Integrating services and helicopters
MedCenter Air had remained unshaken by recent changes to legislation covering air ambulance services, such as the No Surprises Act – this came into force on 1 January 2022, establishing new protections for patients from ‘surprise billing’. The Act is primarily designed for those forced to employ medical providers outside of their insurer’s network of partner companies.
Consequently, Mack explained, since the Act ‘applies to patients whose insurance companies are not in-network with the agency providing the service, and since Atrium Health is in-network with most insurance companies … we have not experienced any issues at this point’.
Regarding the future of MedCenter Air, Mack added that Atrium Health was exploring the possibility of acquiring new Airbus H-135 helicopters this year, with further news expected in the second quarter of 2023. “Although it is premature to discuss future plans, MedCenter Air is always recruiting experienced providers to our team. We continue to integrate services with our partners at Atrium Health Wake Forest Baptist, following the strategic combination in October 2020.”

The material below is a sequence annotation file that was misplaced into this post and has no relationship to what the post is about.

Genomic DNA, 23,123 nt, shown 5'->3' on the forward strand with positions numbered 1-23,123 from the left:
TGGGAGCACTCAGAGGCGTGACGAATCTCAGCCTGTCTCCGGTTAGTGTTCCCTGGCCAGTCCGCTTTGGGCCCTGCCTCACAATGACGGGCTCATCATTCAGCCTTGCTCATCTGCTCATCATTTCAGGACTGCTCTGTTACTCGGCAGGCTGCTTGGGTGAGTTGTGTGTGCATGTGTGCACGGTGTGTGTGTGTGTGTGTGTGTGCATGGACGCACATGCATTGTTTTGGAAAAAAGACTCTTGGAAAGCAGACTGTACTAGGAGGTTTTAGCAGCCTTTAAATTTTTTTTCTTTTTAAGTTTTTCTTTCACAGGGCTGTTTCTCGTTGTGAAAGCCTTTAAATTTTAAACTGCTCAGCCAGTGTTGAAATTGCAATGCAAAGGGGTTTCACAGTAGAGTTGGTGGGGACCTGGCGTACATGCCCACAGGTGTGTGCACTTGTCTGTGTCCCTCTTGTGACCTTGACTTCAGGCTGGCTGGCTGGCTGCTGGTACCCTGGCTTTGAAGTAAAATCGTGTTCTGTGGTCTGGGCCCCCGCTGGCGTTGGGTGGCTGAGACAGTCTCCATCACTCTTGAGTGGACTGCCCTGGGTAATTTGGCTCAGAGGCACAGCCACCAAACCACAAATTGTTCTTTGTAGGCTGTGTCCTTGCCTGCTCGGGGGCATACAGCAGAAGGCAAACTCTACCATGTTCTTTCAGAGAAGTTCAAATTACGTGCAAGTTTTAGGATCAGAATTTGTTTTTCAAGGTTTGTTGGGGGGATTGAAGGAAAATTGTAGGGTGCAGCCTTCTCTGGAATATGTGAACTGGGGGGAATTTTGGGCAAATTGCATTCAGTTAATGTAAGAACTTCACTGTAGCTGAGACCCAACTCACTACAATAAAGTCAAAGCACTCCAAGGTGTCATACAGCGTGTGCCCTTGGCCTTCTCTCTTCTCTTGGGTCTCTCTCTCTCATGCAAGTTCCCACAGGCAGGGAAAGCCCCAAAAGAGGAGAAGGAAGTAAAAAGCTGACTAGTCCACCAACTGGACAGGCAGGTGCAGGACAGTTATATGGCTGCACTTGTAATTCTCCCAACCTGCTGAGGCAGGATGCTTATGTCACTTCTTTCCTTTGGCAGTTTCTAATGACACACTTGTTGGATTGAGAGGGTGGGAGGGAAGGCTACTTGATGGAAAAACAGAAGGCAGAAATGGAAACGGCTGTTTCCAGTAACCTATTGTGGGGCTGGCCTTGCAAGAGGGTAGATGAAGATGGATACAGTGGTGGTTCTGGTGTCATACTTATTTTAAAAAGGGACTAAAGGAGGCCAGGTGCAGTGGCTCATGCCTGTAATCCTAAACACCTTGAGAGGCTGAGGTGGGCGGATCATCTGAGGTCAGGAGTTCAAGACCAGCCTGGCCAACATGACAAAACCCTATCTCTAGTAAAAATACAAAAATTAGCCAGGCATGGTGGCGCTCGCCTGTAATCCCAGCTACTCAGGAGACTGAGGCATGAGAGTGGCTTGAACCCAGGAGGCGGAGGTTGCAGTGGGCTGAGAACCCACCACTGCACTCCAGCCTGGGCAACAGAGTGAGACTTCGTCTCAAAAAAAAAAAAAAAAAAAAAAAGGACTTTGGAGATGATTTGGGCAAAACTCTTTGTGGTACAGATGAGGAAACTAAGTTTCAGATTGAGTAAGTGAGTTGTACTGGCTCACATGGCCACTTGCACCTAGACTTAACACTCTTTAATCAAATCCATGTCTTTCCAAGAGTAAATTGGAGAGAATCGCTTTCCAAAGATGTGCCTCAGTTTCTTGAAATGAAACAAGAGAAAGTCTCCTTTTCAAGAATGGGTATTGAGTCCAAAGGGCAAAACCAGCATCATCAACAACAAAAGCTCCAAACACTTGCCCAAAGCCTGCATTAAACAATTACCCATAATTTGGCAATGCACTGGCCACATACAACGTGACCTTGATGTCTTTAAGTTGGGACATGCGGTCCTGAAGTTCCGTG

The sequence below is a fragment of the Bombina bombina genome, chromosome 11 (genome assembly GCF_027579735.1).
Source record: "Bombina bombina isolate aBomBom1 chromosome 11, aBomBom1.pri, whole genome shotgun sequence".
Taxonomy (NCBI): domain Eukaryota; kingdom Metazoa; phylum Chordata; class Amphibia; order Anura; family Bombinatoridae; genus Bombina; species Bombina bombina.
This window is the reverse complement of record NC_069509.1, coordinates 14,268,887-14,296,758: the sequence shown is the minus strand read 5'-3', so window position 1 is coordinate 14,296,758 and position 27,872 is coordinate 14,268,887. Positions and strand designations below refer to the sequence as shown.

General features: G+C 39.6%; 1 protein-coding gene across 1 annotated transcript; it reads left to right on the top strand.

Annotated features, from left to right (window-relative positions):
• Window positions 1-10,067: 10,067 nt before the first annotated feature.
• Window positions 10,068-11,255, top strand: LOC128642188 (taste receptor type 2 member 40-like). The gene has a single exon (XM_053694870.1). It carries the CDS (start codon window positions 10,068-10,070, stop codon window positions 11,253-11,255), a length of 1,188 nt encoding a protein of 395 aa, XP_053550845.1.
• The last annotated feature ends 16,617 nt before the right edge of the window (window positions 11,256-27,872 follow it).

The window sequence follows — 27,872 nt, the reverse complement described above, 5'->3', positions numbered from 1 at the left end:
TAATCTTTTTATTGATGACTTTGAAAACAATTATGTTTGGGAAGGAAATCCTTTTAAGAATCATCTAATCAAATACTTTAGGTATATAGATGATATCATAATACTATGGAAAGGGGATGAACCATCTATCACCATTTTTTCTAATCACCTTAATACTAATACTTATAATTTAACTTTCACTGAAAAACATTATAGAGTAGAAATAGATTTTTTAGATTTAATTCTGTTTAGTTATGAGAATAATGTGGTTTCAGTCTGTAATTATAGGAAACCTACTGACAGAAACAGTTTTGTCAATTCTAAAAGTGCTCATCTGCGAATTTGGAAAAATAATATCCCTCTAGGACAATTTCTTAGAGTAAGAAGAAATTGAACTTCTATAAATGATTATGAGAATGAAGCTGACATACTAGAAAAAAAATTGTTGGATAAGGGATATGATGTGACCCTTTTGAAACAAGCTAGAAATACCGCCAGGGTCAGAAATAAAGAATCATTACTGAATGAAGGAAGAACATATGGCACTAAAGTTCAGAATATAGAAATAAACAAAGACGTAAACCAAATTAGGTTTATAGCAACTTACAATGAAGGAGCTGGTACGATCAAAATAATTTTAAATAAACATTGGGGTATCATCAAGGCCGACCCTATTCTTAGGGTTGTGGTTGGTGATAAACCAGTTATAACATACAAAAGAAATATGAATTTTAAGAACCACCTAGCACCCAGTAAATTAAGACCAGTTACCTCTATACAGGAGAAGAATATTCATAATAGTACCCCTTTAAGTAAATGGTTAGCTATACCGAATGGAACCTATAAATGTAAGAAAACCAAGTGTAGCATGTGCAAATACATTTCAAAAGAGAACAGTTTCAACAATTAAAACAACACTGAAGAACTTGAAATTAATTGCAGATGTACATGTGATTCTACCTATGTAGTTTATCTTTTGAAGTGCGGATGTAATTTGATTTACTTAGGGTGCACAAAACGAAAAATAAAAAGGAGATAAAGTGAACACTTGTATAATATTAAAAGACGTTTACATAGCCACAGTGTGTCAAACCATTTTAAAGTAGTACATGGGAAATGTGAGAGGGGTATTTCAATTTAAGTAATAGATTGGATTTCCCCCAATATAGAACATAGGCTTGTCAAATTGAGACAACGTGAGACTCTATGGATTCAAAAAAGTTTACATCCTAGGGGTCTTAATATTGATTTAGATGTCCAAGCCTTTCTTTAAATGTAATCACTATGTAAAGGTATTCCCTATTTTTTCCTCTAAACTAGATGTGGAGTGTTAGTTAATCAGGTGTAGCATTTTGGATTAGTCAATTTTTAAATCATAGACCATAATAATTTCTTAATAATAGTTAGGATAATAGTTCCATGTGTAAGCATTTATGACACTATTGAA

This saw the Wake Forest Baptist Health system, including the Wake Forest School of Medicine, merge with Atrium Health to become a single organization, bringing over seven million people under its collective aegis. It provided MedCenter Air with access to more resources, as well as an opportunity to significantly expand its reach.